Blue Note Records: Beyond the Notes
MAD | Music/Art/Design
If one came of age when vinyl was still king in the music industry, the striking—often stunning—album covers produced by Blue Note Records couldn’t help but capture one’s attention. How many people, fascinated by the cover art, bought the record without knowing what was inside and were thus turned on to some of jazz music’s greatest artists? Founded in New York in 1939 by German refugees Alfred Lion and Francis Wolff (with funding from communist writer Max Margulis), Blue Note became the congenial home to the likes of John Coltrane, Miles Davis, Thelonius Monk, Bud Powell and so many others—the list of stars who recorded for the label is, frankly, astounding. Lion and Wolff were true fans, and they were willing to cater to the artists in any way the artists wanted, just so the duo could capture the music as it was meant to be heard, without compromise. There is also one other reason: race was never an issue with Lion and Wolff, whereas the other labels were, in the memorable words of saxophonist Lou Donaldson, "cheap, cheap, white."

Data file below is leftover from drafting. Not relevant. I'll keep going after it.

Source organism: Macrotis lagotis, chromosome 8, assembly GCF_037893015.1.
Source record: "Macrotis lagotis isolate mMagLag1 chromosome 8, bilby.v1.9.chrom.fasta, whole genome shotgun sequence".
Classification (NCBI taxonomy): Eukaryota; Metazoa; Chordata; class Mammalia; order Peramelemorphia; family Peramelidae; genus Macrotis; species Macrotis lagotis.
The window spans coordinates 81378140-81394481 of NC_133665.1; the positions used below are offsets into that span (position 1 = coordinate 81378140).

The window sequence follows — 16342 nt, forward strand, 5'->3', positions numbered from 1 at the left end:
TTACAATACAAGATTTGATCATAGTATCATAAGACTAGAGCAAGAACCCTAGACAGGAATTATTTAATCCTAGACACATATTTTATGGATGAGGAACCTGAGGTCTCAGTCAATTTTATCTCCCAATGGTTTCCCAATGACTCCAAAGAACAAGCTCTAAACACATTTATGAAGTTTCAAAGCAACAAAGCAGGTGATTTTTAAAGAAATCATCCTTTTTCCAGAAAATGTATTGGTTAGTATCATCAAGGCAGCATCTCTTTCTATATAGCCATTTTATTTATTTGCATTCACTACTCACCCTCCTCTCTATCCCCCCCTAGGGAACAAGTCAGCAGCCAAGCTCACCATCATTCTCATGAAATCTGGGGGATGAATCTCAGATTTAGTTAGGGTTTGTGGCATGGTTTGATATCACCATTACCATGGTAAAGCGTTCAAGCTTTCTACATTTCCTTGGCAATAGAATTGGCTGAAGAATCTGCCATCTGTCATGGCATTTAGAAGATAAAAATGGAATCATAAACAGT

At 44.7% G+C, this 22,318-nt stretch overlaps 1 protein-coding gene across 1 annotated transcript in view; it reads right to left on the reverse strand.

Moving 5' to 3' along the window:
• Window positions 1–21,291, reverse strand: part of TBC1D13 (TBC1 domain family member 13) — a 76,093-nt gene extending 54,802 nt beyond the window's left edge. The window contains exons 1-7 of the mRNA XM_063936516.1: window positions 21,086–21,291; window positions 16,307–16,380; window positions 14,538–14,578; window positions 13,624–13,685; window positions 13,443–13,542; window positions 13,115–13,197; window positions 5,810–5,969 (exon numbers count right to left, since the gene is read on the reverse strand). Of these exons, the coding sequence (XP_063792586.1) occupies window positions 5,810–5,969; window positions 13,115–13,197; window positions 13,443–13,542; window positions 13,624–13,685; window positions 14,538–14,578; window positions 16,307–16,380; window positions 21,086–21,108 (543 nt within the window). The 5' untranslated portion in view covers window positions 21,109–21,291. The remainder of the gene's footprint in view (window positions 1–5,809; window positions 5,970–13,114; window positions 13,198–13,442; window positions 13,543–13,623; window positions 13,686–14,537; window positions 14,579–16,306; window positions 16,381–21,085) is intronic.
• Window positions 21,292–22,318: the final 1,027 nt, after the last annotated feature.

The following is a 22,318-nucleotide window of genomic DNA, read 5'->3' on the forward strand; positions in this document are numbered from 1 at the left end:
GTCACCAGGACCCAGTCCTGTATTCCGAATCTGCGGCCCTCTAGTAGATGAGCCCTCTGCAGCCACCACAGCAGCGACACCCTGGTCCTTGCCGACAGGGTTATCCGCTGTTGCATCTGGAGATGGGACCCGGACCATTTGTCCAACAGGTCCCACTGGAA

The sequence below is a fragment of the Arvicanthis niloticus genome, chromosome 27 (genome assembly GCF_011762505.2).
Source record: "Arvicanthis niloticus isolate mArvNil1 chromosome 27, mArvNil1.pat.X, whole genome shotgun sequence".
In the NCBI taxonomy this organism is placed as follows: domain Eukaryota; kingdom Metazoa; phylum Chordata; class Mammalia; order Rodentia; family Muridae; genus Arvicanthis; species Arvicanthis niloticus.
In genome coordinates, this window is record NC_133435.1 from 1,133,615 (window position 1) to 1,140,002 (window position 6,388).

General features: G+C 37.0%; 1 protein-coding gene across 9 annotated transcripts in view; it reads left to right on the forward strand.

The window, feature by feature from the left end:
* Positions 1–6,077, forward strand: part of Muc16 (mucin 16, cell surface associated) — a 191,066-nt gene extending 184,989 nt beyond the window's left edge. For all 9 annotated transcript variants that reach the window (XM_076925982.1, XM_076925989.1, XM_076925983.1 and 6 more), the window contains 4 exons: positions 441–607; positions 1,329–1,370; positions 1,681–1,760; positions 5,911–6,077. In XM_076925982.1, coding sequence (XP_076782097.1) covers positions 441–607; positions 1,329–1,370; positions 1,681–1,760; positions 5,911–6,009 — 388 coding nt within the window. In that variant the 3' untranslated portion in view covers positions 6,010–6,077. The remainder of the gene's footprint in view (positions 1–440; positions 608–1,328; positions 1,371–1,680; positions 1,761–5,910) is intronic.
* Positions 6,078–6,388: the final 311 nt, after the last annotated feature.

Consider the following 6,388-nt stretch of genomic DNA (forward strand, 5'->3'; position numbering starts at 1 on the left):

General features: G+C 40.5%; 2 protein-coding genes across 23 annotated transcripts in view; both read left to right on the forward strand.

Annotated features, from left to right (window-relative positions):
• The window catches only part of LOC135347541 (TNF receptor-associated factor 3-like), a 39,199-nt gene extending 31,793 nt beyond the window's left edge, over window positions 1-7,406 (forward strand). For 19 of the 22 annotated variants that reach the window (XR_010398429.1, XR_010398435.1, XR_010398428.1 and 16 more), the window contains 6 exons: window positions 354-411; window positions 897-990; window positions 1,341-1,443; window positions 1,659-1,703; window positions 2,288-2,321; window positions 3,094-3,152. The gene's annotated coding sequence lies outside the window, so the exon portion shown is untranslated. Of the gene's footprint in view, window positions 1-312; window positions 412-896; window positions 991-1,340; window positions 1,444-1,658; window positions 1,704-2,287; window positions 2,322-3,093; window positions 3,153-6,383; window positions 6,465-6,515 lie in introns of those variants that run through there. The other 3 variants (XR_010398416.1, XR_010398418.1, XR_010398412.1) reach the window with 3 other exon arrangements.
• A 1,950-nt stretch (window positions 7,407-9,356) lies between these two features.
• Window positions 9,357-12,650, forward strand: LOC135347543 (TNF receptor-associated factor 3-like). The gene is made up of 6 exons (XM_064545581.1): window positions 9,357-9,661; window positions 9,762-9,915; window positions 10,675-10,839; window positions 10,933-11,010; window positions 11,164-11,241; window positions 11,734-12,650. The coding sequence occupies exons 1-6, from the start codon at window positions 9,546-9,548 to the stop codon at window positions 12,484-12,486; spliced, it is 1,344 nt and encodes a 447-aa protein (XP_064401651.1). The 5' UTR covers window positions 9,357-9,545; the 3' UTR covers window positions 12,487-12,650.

Sophie Huber’s musical celebration of Blue Note’s history includes interviews with Wayne Shorter, Herbie Hancock, Norah Jones, current Blue Note president Don Was, and others, as well as a recording session with star Robert Glasper. Also given just and proper consideration is a history of the aforementioned stunning LP cover art, most of which featured the graphic artistry of Reid Miles and the gorgeous photography of co-founder Wolff.
VIFF dedicates these screenings to the memory of Kevin Mooney and Ken Pickering.